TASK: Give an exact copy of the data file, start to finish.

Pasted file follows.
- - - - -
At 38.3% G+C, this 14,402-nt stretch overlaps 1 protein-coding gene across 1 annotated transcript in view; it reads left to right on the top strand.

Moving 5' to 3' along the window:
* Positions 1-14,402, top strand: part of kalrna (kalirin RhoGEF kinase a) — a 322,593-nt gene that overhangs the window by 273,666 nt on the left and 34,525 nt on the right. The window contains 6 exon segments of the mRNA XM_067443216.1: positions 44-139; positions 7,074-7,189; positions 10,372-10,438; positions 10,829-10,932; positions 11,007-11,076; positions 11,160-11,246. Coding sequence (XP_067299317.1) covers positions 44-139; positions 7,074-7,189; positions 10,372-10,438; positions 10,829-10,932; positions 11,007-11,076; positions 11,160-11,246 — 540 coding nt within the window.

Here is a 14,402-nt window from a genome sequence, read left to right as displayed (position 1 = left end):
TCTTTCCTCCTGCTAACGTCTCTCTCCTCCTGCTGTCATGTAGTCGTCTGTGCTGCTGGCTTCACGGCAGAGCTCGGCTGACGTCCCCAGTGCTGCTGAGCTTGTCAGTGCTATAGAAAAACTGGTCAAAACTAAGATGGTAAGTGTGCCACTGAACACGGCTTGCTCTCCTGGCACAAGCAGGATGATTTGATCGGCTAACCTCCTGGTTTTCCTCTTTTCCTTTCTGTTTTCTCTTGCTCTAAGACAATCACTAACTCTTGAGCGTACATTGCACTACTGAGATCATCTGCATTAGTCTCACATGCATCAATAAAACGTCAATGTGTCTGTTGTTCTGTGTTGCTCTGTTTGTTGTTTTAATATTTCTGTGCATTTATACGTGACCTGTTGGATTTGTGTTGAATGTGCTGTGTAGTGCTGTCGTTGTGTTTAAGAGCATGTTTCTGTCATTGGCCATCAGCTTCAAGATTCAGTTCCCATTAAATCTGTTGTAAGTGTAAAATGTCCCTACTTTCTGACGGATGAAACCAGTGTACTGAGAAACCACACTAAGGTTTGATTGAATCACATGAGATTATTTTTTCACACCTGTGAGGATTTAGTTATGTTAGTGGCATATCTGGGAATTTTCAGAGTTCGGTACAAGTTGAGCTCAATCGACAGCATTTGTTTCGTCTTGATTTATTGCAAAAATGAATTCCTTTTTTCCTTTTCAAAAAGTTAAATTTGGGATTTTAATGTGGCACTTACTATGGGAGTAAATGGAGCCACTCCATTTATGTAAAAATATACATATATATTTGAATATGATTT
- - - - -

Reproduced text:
At 38.3% G+C, this 14,402-nt stretch overlaps 1 protein-coding gene across 1 annotated transcript in view; it reads left to right on the top strand.

Moving 5' to 3' along the window:
* Positions 1-14,402, top strand: part of kalrna (kalirin RhoGEF kinase a) — a 322,593-nt gene that overhangs the window by 273,666 nt on the left and 34,525 nt on the right. The window contains 6 exon segments of the mRNA XM_067443216.1: positions 44-139; positions 7,074-7,189; positions 10,372-10,438; positions 10,829-10,932; positions 11,007-11,076; positions 11,160-11,246. Coding sequence (XP_067299317.1) covers positions 44-139; positions 7,074-7,189; positions 10,372-10,438; positions 10,829-10,932; positions 11,007-11,076; positions 11,160-11,246 — 540 coding nt within the window.

Here is a 14,402-nt window from a genome sequence, read left to right as displayed (position 1 = left end):
TCTTTCCTCCTGCTAACGTCTCTCTCCTCCTGCTGTCATGTAGTCGTCTGTGCTGCTGGCTTCACGGCAGAGCTCGGCTGACGTCCCCAGTGCTGCTGAGCTTGTCAGTGCTATAGAAAAACTGGTCAAAACTAAGATGGTAAGTGTGCCACTGAACACGGCTTGCTCTCCTGGCACAAGCAGGATGATTTGATCGGCTAACCTCCTGGTTTTCCTCTTTTCCTTTCTGTTTTCTCTTGCTCTAAGACAATCACTAACTCTTGAGCGTACATTGCACTACTGAGATCATCTGCATTAGTCTCACATGCATCAATAAAACGTCAATGTGTCTGTTGTTCTGTGTTGCTCTGTTTGTTGTTTTAATATTTCTGTGCATTTATACGTGACCTGTTGGATTTGTGTTGAATGTGCTGTGTAGTGCTGTCGTTGTGTTTAAGAGCATGTTTCTGTCATTGGCCATCAGCTTCAAGATTCAGTTCCCATTAAATCTGTTGTAAGTGTAAAATGTCCCTACTTTCTGACGGATGAAACCAGTGTACTGAGAAACCACACTAAGGTTTGATTGAATCACATGAGATTATTTTTTCACACCTGTGAGGATTTAGTTATGTTAGTGGCATATCTGGGAATTTTCAGAGTTCGGTACAAGTTGAGCTCAATCGACAGCATTTGTTTCGTCTTGATTTATTGCAAAAATGAATTCCTTTTTTCCTTTTCAAAAAGTTAAATTTGGGATTTTAATGTGGCACTTACTATGGGAGTAAATGGAGCCACTCCATTTATGTAAAAATATACATATATATTTGAATATGATTT